Cover Story

Opening day defeat

Linda Chavez withdraws from the nomination process in the face of liberal pressure. Conservatives wonder: How hard will TeamBush fight for John Ashcroft?

Issue: "Linda Chavez," Jan. 20, 2001

As TeamBush prepared for Jan. 16-18 confirmation hearings concerning John Ashcroft, and journalists wondered whether it had the stomach for a tough fight, the reasons Linda Chavez gave up her attempt to become secretary of labor became clearer.

In a televised press conference on Jan. 9 Ms. Chavez put on a defiant face, attacking the Washington "game of search and destroy." But in an interview the next day, she told WORLD that she had given critics a lot to search for, and said repeatedly, "I'm sorry ... I'm really very, very sorry."

Ms. Chavez said, regarding Mr. Bush and his associates, "I put them in a very bad position by not being forthcoming. I embarrassed them. I made my nomination, which was always troublesome, more vulnerable. It was a terrible mistake. I hurt them. I hurt myself. I regret it terribly."

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Sheltering and helping early in the 1990s Marta Mercado, an illegal immigrant, was not a mistake, Ms. Chavez said. The mistake was in not disclosing that action to Fred Fielding, the Bush representative who initially interviewed her, or to the FBI officer who came to ask questions: "I should have been forthcoming. I knew she was an illegal. That should have been brought out."

Ms. Chavez stipulated that she did not lie in either interview, but did not give answers to unasked questions: For example, the FBI woman "didn't ask anything that was related to Marta." Ms. Chavez noted that "vetting" (discussing nominees' backgrounds and going point by point through areas of discomfort) went very quickly this time-"all the interviews took place in a week's period"-because the transition process started in earnest five weeks late.

Still, Ms. Chavez does not claim memory loss during her week of interviews concerning the way eight years before she gave Ms. Mercado money and had her do chores: "I had obviously thought about it. I remembered it." That became part of the assault on her nomination: Was she hiring an illegal immigrant, as prospective Clinton cabinet members had done?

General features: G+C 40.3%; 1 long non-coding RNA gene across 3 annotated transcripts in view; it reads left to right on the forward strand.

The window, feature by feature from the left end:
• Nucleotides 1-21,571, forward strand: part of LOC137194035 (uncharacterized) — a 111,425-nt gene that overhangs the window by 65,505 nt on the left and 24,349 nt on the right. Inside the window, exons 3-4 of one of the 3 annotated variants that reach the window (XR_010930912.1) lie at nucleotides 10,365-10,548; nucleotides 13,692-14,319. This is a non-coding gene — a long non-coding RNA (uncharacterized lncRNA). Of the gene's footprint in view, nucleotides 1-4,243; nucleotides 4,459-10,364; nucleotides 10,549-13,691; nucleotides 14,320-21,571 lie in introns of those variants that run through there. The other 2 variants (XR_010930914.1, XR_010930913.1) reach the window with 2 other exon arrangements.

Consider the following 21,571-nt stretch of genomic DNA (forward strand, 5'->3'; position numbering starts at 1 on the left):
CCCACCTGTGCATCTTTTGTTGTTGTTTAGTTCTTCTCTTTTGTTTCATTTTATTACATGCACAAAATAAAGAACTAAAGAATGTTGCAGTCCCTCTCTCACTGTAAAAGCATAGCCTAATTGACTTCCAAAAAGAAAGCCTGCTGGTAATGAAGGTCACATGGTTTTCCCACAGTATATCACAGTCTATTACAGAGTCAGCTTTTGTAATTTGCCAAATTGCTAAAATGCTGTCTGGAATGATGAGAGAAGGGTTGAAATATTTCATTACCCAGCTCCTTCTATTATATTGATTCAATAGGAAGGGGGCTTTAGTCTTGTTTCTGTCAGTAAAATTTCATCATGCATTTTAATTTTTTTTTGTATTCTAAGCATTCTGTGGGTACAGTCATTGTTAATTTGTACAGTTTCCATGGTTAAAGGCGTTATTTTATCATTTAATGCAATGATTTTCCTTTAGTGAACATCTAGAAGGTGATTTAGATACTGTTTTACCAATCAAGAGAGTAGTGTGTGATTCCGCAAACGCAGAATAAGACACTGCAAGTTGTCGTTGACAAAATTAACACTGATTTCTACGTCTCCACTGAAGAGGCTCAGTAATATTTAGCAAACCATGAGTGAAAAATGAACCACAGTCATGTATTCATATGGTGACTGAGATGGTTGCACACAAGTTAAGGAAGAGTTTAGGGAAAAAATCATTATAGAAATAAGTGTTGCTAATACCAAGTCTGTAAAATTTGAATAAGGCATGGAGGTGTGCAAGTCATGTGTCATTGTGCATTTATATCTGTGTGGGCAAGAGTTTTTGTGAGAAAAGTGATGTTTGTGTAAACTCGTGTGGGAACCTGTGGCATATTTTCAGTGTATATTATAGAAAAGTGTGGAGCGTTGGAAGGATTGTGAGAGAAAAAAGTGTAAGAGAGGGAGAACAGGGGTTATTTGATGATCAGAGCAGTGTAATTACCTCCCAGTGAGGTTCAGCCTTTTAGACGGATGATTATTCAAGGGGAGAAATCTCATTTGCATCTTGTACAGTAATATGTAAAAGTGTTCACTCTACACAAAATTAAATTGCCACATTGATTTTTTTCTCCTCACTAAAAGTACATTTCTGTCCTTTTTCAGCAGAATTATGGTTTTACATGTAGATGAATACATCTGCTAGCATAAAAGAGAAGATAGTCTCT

One definition of an enemy is someone who will take acts of kindness and turn them into the appearance of evil (see p. 46). Ms. Chavez knows she has enemies: "The organized labor movement, the Democrats, despise my views." But she now sees herself as an accomplice: "I gave them ammunition. I don't blame the Bush people, I blame myself."

Others, including people close to Ms. Chavez, do blame TeamBush, and ask whether a double standard is operating: Mr. Bush, for example, did not disclose his arrest as a young man for driving under the influence of alcohol. When the story did come out five days before the Nov. 7 election, it stopped a Bush surge in the polls and allowed Al Gore to win most of the last-days undecided-and the rest was hysteria.

The "double standard" is actually a new standard, based on hard lessons learned. TeamBush has always been adamant about the need for personal loyalty to the team manager and the importance of avoiding extraneous controversy. But added to that now is a stress on telling the whole truth, rather than following the old standard and just answering the specific questions asked. (Future nominees should take to heart words in chapter 12 of Luke's Gospel: "There is nothing concealed that will not be disclosed, or hidden that will not be made known.")

The old standard may still be applied to old issues: If reporters at some point start asking questions again about the possibility of youthful Bush use of drugs, don't expect new disclosures. The new standard also won't mean more information for the press generally. But within TeamBush, the message to prospective nominees is: You'd better be completely honest with us, and we'll decide if you're worth the risk. Potential problems in your past may not disqualify you, but that's for us to decide.

The Bush issue with Ms. Chavez was also complicated by potential legal questions. The U.S. legal code establishes criminal penalties for harboring aliens or encouraging them to reside in the United States. Nancy Cohen of the Immigration and Naturalization Service, asked about a hypothetical housing of an illegal alien, told WORLD, "It is illegal to harbor an illegal alien. Housing is considered harboring, and harboring is against the law."

The statute of limitations is five years for such immigration offenses, so Ms. Chavez would appear to be legally safe. Political controversies, though, have few limitations, and TeamBush did not want to be out on a limb when charges of law-breaking could lead to limb-breaking. The lack of strong help for Ms. Chavez left Jim Jordan of the Democratic Senatorial Campaign Committee chortling to The Washington Post about future prospects: "It implies Bush is not going to spend a lot of political capital on his nominees, and Ashcroft could get very expensive."


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